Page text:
LAS VEGAS (AP) -
Authorities say a construction error will delay completion of a $99 million Federal Aviation Administration tower at McCarran International Airport
, and could cost millions of dollars to fix.
The FAA acknowledged the delay in a statement, citing what it called "issues" that need to be resolved.
Agency spokesman Allen Kenitzer declined further comment on Friday.
An official with Chicago-based Walsh Construction and Archer Western Contractors didn't immediately respond Friday to a message.
A McCarran Airport tower that was expected to be operational next year is delayed for at least another year. The delay is because of a construction error; a chemical coating was applied incorrectly, according to FAA workers familiar with the tower. They say the chemical is used to prevent the spread of mold.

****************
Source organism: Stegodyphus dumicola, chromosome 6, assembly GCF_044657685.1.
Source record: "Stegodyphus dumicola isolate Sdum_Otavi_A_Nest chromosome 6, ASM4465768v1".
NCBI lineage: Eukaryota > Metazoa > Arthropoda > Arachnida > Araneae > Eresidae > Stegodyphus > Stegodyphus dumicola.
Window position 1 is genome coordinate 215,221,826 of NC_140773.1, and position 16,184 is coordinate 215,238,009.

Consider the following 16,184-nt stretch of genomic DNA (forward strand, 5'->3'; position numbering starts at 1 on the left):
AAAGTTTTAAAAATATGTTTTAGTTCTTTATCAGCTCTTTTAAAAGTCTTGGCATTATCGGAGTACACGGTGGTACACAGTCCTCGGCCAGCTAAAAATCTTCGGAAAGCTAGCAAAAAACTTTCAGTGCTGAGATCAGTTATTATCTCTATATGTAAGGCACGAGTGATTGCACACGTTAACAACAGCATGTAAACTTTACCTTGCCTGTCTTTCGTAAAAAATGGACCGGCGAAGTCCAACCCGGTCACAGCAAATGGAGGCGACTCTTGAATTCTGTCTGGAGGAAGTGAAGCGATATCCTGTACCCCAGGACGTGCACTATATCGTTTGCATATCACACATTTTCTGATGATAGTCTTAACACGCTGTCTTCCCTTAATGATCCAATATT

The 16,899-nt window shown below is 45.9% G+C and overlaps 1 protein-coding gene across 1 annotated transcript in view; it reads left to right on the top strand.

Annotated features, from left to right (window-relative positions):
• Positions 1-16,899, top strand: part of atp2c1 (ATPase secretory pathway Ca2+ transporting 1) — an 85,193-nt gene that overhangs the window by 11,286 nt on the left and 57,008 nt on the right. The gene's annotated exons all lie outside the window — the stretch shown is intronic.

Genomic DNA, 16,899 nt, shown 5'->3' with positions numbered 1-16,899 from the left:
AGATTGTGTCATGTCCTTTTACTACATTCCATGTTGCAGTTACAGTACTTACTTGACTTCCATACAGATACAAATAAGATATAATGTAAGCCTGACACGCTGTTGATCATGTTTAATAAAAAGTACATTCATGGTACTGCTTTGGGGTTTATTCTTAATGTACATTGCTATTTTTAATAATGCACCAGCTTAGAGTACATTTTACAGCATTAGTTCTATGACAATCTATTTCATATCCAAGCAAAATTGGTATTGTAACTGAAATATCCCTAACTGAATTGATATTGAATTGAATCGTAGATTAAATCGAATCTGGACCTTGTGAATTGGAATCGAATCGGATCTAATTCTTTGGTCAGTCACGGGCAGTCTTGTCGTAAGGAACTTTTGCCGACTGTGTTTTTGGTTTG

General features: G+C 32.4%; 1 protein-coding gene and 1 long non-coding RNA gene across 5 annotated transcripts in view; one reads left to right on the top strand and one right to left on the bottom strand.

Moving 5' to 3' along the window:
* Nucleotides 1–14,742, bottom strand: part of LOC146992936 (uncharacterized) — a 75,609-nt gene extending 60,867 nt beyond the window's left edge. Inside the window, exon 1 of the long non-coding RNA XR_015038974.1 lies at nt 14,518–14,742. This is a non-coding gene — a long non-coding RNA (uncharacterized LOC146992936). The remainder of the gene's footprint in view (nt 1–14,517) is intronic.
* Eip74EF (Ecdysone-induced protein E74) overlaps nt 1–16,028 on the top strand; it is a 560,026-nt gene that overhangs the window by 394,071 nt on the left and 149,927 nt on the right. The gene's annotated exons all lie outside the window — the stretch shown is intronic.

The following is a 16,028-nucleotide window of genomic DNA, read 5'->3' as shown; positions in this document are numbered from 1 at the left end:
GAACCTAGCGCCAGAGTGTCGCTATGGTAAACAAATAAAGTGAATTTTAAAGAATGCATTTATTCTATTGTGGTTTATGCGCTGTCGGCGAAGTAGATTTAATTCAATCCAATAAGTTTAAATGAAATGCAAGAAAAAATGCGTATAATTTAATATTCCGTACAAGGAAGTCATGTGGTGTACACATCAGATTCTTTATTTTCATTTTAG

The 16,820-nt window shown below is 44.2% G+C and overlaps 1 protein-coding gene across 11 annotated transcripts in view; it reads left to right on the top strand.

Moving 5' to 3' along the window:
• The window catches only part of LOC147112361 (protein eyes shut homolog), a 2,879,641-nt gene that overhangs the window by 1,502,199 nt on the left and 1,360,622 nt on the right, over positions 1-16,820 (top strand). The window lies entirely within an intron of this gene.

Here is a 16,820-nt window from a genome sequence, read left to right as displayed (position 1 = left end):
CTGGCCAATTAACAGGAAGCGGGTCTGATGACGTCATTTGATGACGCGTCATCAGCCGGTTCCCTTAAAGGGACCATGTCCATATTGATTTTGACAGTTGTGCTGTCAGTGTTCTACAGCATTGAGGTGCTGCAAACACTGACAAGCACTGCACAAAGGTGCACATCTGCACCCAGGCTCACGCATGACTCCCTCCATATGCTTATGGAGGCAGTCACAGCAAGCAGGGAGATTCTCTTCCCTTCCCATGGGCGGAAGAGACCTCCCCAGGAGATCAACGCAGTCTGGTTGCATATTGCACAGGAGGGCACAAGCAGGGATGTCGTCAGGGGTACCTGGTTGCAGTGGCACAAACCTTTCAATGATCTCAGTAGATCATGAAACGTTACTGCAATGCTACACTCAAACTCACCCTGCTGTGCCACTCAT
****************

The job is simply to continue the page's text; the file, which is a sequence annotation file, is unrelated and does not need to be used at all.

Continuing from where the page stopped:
That chemical starts to flake when the towers air condition unit is turned on. The ductwork, walls and subfloors may need to be cut into to fix the problem. The flaking of that chemical is a potential health hazard to workers.
"If you're sitting in an office these folks are working in the control tower," said Michael Perrone, the President of Professional Aviation Safety Specialists, who represents some 40 FAA workers at McCarran International Airport. "These flakes are flying out and, depending on where you're sitting, potentially the safety aspect of it, it could come out and hit your eye."
Work began in June 2011 on the 352-foot tower, along with a four-story Terminal Radar Approach Control building.
The initial 2015 completion date is now 2017.